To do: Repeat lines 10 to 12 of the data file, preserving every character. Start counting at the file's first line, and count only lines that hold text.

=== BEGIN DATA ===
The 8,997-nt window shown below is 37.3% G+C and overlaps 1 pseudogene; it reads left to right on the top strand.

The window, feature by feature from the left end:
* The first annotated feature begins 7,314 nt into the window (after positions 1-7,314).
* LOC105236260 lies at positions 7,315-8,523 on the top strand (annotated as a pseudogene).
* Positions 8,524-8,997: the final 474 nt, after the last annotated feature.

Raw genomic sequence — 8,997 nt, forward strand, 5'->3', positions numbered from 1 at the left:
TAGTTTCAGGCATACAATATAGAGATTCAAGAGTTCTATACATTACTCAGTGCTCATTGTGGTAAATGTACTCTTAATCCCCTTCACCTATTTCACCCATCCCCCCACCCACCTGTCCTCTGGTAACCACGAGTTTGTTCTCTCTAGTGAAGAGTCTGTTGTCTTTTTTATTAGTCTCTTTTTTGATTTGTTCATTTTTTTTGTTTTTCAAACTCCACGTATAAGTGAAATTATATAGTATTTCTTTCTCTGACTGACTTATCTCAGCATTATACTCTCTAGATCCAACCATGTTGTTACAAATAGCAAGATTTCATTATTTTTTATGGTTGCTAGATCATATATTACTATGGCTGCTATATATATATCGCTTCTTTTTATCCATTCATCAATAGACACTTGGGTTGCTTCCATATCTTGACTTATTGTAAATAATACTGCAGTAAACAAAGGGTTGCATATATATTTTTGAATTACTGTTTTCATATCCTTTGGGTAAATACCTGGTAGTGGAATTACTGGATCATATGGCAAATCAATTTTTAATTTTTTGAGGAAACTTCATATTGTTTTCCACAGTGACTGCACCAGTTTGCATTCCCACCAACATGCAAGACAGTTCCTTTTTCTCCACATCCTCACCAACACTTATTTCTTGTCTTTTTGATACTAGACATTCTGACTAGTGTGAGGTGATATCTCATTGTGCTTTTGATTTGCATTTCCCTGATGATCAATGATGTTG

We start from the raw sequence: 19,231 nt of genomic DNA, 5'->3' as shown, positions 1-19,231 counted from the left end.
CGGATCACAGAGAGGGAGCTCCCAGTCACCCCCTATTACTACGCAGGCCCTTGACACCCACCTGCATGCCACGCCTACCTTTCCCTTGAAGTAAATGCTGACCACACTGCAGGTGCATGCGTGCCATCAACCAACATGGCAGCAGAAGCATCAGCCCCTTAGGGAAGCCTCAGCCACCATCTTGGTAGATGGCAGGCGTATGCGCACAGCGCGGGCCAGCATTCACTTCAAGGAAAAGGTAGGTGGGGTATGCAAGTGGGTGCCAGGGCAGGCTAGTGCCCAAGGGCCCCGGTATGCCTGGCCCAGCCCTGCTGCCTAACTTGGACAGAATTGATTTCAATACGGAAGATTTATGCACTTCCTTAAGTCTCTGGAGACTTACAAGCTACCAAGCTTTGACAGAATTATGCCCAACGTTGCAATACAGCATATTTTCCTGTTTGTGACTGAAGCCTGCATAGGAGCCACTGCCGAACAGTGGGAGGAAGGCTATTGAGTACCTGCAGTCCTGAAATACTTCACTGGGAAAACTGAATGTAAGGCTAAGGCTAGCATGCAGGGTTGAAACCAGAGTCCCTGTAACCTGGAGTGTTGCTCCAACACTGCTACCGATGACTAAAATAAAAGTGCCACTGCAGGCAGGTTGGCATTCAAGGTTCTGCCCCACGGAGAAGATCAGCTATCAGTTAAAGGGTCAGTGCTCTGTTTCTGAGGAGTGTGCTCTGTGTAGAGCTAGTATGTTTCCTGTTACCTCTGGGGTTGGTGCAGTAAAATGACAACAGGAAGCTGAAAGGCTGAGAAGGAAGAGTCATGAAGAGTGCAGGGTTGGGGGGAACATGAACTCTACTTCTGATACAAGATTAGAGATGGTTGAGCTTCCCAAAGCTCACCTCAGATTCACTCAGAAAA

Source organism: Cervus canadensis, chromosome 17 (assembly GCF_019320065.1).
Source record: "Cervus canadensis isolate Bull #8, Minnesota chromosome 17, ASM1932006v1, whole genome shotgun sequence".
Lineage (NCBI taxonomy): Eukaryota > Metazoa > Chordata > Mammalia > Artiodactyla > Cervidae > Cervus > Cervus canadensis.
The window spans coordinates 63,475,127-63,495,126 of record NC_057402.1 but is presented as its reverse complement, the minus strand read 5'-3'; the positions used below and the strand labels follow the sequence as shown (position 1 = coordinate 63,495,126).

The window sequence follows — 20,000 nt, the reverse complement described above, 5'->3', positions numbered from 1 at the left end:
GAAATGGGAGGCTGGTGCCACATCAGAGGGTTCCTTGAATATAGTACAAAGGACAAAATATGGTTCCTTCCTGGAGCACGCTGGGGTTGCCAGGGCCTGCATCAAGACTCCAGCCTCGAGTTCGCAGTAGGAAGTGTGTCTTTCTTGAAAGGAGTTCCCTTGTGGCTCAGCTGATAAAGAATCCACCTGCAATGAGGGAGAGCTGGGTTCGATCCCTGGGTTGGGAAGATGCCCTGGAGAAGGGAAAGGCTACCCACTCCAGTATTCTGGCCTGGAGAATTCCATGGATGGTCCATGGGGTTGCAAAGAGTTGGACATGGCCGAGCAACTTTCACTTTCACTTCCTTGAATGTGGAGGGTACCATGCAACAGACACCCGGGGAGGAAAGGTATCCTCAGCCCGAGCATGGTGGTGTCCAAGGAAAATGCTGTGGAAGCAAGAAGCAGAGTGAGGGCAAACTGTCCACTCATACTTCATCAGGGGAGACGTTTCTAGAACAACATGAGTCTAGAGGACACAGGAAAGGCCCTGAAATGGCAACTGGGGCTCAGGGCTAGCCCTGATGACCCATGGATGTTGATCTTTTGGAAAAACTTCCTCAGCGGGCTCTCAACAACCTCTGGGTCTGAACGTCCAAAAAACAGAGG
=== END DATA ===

Source organism: Cervus canadensis, chromosome 17 (assembly GCF_019320065.1).
Source record: "Cervus canadensis isolate Bull #8, Minnesota chromosome 17, ASM1932006v1, whole genome shotgun sequence".
Lineage (NCBI taxonomy): Eukaryota > Metazoa > Chordata > Mammalia > Artiodactyla > Cervidae > Cervus > Cervus canadensis.